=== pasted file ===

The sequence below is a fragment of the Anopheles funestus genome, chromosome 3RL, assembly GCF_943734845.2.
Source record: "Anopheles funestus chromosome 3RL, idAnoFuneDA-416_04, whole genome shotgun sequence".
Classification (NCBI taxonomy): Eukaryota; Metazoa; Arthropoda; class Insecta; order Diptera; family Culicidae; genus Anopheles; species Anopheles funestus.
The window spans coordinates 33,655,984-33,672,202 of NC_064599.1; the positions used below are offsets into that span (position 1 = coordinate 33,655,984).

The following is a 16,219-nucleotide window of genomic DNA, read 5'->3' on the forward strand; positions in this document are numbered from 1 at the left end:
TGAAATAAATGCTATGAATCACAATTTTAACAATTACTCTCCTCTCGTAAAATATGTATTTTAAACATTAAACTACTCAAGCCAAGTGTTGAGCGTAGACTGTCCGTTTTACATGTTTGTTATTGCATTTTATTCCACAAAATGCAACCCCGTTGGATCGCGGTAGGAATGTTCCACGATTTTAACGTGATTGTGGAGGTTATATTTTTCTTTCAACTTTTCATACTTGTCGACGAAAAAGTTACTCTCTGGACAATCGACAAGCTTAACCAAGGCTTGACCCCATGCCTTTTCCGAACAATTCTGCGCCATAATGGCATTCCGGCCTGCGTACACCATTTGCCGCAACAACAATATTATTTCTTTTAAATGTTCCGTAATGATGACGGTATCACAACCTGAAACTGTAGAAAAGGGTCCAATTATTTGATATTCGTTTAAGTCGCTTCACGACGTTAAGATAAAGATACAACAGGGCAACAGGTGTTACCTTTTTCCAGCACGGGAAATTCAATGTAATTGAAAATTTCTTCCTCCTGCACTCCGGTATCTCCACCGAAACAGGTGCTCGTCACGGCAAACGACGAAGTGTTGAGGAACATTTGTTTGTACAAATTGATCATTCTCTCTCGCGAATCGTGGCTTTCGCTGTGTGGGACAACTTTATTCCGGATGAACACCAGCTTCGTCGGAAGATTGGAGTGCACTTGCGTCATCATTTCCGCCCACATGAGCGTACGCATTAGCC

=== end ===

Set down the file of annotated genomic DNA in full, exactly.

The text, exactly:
The sequence below is a fragment of the Anopheles funestus genome, chromosome 3RL, assembly GCF_943734845.2.
Source record: "Anopheles funestus chromosome 3RL, idAnoFuneDA-416_04, whole genome shotgun sequence".
Classification (NCBI taxonomy): Eukaryota; Metazoa; Arthropoda; class Insecta; order Diptera; family Culicidae; genus Anopheles; species Anopheles funestus.
The window spans coordinates 33,655,984-33,672,202 of NC_064599.1; the positions used below are offsets into that span (position 1 = coordinate 33,655,984).

The following is a 16,219-nucleotide window of genomic DNA, read 5'->3' on the forward strand; positions in this document are numbered from 1 at the left end:
TGAAATAAATGCTATGAATCACAATTTTAACAATTACTCTCCTCTCGTAAAATATGTATTTTAAACATTAAACTACTCAAGCCAAGTGTTGAGCGTAGACTGTCCGTTTTACATGTTTGTTATTGCATTTTATTCCACAAAATGCAACCCCGTTGGATCGCGGTAGGAATGTTCCACGATTTTAACGTGATTGTGGAGGTTATATTTTTCTTTCAACTTTTCATACTTGTCGACGAAAAAGTTACTCTCTGGACAATCGACAAGCTTAACCAAGGCTTGACCCCATGCCTTTTCCGAACAATTCTGCGCCATAATGGCATTCCGGCCTGCGTACACCATTTGCCGCAACAACAATATTATTTCTTTTAAATGTTCCGTAATGATGACGGTATCACAACCTGAAACTGTAGAAAAGGGTCCAATTATTTGATATTCGTTTAAGTCGCTTCACGACGTTAAGATAAAGATACAACAGGGCAACAGGTGTTACCTTTTTCCAGCACGGGAAATTCAATGTAATTGAAAATTTCTTCCTCCTGCACTCCGGTATCTCCACCGAAACAGGTGCTCGTCACGGCAAACGACGAAGTGTTGAGGAACATTTGTTTGTACAAATTGATCATTCTCTCTCGCGAATCGTGGCTTTCGCTGTGTGGGACAACTTTATTCCGGATGAACACCAGCTTCGTCGGAAGATTGGAGTGCACTTGCGTCATCATTTCCGCCCACATGAGCGTACGCATTAGCC